Auburn High School senior Reilly Graney said witnessing history in the nation's capital two years ago changed her life.
Graney, 18, and a group attended the inauguration of President Donald Trump on Jan. 20, 2017, and then the Women's March protest held in Washington the next day. Graney said one person she was with for both events had liberal views, and another person leaned conservative. Graney was struck by how both people respected the other's opinion during the trip.
"Seeing two very different but important parts of the democratic process was very impactful," Graney said.
Since that trip, Graney had been thinking about the importance of respect and communication in political discourse — and the essay required to be considered for the Ruth and Charles B. Goldman Memorial Scholarship provided an outlet for her to write about that.
On June 5, Graney was announced as the winner of the honor during a scholarship ceremony at Auburn High. The scholarship is given annually to an Auburn senior who demonstrates an interest in public affairs at the local or national level. She will receive $1,000 toward her first year of college.
Jay Goldman, the organizer of the scholarship, said it is named after his parents, who were lifelong Auburn residents before they died and were "dedicated to the betterment of the Auburn community." Their family and friends fund the scholarship. Graney's sister, Reagan Graney, won the scholarship in 2017.
Reilly's grades in school, her essay and her civic involvement distinguished her from other students, Goldman said. Every applicant had to write an essay on their interest or involvement in public affairs. He said Graney's piece, which is about the importance of finding a middle ground politically with others while still stating one's opinion, was mature and thoughtful. Goldman praised Graney's call for communication in the essay, and said he believed his parents would have appreciated "the personal characteristics that Reilly exhibits: smart, passionate, responsible and a young person."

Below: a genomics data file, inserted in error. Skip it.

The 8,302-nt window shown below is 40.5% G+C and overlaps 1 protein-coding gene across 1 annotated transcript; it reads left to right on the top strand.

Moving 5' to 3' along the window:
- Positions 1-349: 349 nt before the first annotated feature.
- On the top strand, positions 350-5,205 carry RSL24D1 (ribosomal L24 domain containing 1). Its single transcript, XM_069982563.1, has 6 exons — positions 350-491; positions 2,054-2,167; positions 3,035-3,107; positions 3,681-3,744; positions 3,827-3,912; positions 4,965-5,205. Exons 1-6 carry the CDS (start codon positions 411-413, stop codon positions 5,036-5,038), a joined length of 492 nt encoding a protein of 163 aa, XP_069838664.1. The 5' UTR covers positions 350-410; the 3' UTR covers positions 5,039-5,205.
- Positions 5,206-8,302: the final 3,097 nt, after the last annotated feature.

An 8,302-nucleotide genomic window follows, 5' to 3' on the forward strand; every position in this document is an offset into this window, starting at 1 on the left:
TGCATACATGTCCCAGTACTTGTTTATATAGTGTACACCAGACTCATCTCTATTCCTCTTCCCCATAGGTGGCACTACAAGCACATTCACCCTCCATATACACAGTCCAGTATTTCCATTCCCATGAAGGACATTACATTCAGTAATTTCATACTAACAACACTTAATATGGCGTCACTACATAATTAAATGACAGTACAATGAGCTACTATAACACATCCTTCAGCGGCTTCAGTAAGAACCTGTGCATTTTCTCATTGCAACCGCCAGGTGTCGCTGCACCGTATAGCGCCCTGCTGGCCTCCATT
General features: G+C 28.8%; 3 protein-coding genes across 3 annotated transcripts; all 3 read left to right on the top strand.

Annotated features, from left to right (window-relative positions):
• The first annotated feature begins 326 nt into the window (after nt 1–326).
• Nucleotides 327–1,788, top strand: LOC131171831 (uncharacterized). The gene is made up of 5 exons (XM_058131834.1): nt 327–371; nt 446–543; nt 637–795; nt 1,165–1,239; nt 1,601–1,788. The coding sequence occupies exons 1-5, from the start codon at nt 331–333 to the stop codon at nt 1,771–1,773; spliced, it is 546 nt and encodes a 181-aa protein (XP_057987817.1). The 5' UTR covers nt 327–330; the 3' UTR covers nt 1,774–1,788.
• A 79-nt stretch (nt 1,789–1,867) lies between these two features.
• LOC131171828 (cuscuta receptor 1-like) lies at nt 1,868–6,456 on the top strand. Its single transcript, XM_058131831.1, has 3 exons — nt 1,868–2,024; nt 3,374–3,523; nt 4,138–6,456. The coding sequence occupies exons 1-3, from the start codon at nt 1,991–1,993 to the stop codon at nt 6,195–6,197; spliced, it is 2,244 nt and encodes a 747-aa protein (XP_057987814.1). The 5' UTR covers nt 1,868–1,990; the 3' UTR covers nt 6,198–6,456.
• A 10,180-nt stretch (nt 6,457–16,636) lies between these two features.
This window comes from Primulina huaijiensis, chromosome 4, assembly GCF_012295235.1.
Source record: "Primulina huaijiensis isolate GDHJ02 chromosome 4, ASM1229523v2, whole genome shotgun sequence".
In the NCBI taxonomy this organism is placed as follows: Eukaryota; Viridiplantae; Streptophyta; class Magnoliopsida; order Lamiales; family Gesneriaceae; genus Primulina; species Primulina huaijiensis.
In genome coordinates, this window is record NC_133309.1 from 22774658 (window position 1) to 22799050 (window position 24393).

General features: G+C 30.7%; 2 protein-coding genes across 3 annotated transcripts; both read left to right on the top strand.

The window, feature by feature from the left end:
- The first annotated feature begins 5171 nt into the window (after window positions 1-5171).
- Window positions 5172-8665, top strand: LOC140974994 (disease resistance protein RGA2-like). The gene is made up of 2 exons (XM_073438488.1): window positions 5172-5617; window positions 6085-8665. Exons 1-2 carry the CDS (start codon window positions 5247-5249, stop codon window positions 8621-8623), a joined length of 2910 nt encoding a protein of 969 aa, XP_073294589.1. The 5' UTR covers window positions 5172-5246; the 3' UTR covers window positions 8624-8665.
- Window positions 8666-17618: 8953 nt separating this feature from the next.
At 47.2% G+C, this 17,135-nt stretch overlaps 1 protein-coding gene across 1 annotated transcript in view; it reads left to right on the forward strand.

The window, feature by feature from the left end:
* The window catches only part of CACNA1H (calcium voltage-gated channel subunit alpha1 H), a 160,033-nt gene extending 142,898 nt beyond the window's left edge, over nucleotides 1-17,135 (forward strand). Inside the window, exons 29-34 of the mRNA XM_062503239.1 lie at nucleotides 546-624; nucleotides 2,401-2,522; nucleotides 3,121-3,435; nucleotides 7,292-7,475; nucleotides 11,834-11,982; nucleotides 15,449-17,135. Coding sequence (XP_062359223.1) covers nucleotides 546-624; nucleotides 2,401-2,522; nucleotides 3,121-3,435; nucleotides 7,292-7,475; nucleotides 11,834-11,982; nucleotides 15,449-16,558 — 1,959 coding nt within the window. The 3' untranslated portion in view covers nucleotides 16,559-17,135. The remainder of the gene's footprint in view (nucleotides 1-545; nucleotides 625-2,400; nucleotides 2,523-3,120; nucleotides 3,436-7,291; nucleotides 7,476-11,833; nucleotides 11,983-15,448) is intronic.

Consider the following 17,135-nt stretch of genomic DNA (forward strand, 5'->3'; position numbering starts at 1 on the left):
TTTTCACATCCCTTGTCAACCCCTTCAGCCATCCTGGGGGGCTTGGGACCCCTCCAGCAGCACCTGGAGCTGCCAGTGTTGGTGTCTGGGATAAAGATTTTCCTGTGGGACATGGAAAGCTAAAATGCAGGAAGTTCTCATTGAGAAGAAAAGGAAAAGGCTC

Graney said she was surprised and humbled by her scholarship win. She feels respect is critical to discourse today.
"When we come together, that's when we get things done," she said.
That said, Graney also argued in her essay that it is not unpatriotic to adopt a stance on a topic. If everyone "went down the middle" all the time, she added, discourse would not feature any diversity in thought.
"I think that throughout our nation's whole history, having opinions has been a big part of our political culture," she said.
The high school senior said her parents, Joe and Michelle "Sheli" Graney, have long emphasized the acceptance of different opinions.
Graney said she is heading to Villanova University in Pennsylvania in the fall, as she is thinking about majoring in biology and pursuing a pre-med track.
Goldman said he was also impressed by Graney's community involvement, such as her work with the Seward House Museum. She said that because Reagan had been a volunteer there, Reilly had been familiar with the building and had been on tours there. She added that she has always enjoyed "seeing the history that was present in my hometown."
Zach Finn, the museum's education and outreach coordinator, said Graney is a dependable helping hand. For an event last month that celebrated the birthday of William H. Seward, the museum's former resident and secretary of state under President Abraham Lincoln, Graney spent long hours working, was flexible about where she assisted and did it all without a word of complaint, Finn said.
"It's very impressive, and I think it demonstrates a lot of maturity," he said.
Sheli Graney said she was thrilled to see her daughter acknowledged. Sheli thanked the Goldman family for the honor and the financial support.
"She's got a long and expensive road ahead, and we are beyond thrilled we're going to have some help," Sheli said.